View Full Version : 71st Pennsylvania Vol. Inf. (1st California)
01-11-2012, 03:06 AM
I'm trying to build my first impression worthy of a "campaigner" title. Iv'e done other impressions under the guidance of unit leaders and members, but this is for a memorial day event at a cemetery where many civil war veterans (including one reb) are buried, so I want to make it as excellent as a young $9/hr guy can achieve. My impression, as i hope it shall end up, will be of the 71st Pennsylvania regiment, or the "California Regiment" as mustered by Col. Edward D. Baker in July 1861. From what I understand ,the regiment was a stand alone unit, but after it was beaten rather badly at Ball's Bluff, and having suffered the death of Col. Baker, it was annexed by the 71st Pennsylvania to help fill it's ranks. The California volunteers were present at many of the most famous battles such as Antietam, Fredericksburg, Gettysburg, Wilderness, Cold Harbor, etc. This leads me to my question. How can I build this impression as accurately as possible? Is it the norm to simply build a generic Union army impression, utilizing quality items, and simply slap a unit title on it? How can I get more detailed and customize my kit to the specific unit? Please offer any advice you can muster.
Well this will probably be moved to the "Camp of Instruction", but anyway. This type of question ahs been answered many times by many people on here about many different units, regiments, impressions, what-have-yous.
Best advice I can give, being an early responder to your post, research, research, research and when you're done, research some more. You have some time before Memorial Day, so, get to it! haha Journals, diaries, any sort of regiment records, dive into what historical societies may have, read books on the unit (I could sware I've seen one for the 71st PVI). Have you looked at Bates for the basic nitty gritty on them yet? If you aren't trying to refine it until the day of, you haven't done enough IMHO.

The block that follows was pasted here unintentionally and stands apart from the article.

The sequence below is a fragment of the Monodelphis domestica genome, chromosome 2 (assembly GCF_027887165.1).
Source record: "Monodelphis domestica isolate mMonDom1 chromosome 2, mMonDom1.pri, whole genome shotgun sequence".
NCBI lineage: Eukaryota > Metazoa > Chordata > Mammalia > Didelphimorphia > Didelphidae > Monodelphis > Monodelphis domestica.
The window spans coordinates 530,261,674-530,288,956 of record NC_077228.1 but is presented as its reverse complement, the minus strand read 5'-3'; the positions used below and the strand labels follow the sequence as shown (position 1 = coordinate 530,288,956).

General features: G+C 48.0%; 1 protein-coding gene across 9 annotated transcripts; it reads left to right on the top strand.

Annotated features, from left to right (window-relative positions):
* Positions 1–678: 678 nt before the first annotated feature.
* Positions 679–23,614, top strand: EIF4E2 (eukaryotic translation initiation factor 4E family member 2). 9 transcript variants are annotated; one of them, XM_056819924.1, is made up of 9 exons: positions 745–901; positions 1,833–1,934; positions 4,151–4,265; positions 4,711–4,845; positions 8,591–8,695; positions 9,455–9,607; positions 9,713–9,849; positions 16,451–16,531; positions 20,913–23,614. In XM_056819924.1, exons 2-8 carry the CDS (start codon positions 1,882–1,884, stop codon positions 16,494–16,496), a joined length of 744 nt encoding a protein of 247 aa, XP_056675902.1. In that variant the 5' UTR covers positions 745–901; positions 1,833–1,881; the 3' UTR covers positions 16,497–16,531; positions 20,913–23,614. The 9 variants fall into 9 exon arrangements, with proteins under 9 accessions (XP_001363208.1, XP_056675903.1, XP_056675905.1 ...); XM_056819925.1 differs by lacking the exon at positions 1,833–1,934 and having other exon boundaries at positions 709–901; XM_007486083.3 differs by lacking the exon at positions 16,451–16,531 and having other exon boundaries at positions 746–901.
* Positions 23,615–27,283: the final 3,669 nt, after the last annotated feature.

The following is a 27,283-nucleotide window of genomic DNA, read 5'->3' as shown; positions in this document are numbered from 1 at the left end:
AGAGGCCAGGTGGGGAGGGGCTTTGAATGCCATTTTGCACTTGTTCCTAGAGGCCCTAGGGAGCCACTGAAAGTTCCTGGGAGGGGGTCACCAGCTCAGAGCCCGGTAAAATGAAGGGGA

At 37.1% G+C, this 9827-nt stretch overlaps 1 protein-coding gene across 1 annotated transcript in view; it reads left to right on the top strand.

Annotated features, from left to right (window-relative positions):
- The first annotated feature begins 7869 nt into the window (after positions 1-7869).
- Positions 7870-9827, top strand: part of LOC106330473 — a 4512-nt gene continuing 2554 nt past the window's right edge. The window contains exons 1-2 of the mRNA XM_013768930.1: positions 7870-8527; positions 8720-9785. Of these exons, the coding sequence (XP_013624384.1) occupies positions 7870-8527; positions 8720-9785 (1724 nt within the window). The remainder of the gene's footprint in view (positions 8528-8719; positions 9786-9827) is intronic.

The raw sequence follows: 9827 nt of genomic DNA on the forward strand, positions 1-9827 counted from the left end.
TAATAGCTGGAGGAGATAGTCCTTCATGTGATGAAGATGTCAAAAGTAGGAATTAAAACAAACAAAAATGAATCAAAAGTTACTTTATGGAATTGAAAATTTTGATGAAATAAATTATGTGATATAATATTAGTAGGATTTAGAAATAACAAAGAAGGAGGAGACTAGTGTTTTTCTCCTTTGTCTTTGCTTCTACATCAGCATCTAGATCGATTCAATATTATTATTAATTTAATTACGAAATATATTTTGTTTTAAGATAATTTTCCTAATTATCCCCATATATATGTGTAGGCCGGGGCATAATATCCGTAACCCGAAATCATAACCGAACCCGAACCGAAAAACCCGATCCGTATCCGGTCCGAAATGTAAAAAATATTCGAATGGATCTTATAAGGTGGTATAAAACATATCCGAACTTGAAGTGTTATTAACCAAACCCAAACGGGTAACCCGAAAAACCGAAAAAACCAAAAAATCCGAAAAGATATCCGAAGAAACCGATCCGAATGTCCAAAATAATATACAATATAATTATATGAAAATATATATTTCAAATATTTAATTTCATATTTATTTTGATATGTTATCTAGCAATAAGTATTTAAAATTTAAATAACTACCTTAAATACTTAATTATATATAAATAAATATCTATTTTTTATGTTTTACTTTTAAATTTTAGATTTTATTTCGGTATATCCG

Best thing to start out with is to narrow down everything you can - what regiment (company if possible within it), what year and period of time within that year. Shoot you can pick a name off the roll in Bates and get THAT specific. The sky is the limit...almost. Did you just come out a major engagement, one of the aforementioned above, or are you freshly enlisted? Money being the eternal issue for most these days, if alls you have is a forage cap, don't gun for the period of time when the whole regiment was documented to ahve dress hats, that goes for any aricle of clothing/equipment. Not being able to procure something for an impression (bought or borrowed) can lead to frustration and stress, and who needs those in a hobby :)
Well, that's all I can cram in a quick morning post. :) Best of luck. Feel free to PM me if you'd like.
01-11-2012, 08:19 AM
This recent info is a very good start:
01-11-2012, 09:09 AM
It is good to see that you're interesting in portraying a CA lad that served in a eastern regiment (it's unique and the public can be educated from that impression). However, the general public out here (CA) still think of the Civil War as happening "back there" and are completely oblivious to the thousands of CA boys who enlisted and served out their term of enlistment in a designated CA regiment, not to mention the varied locations that these men served in as they were spread out all over the western part of the U.S. at given times.
Down in your neck of the woods (southern CA), there are great examples of buildings that saw the garrison of CA troops and their comings and goings (Fort Tejon, Drum Barracks, etc.). Your state is very rich in Civil War history and though I applaud you for the current impression you are going for, keep in mind it is just as worthy and perhaps more educating for the masses (though I realize it is a Memorial Day event and not a living history) in developing an impression of a campaigning CA Infantryman.
Best of luck,
01-11-2012, 09:48 AM
This may be of help
Stopping Picket, the History of the Philadelphia Brigade
By Bradley M. Gottfried
Copyright 1999, A White Mane Books publication
Beidel Printing House, Inc
63 West Burd Street
Shippensburg, PA 17257-0152
The other book referred to in Matthew Mickletz’s post (I think) is
My life in the Army of the Potomac
By Frank Donalson
I can’t seem to locate my copy of this book to give you all the info on it. I know Frank was a Sgt Major in the 1st Cal / 71st PA and ended up joining the newly formed 118th PA (Corn Exchange Regt) as a LT. He was very unhappy in that regt, and I believe ended up resigning and going home. It’s been a long time since I read this book, so please don’t quote me as an authority on it.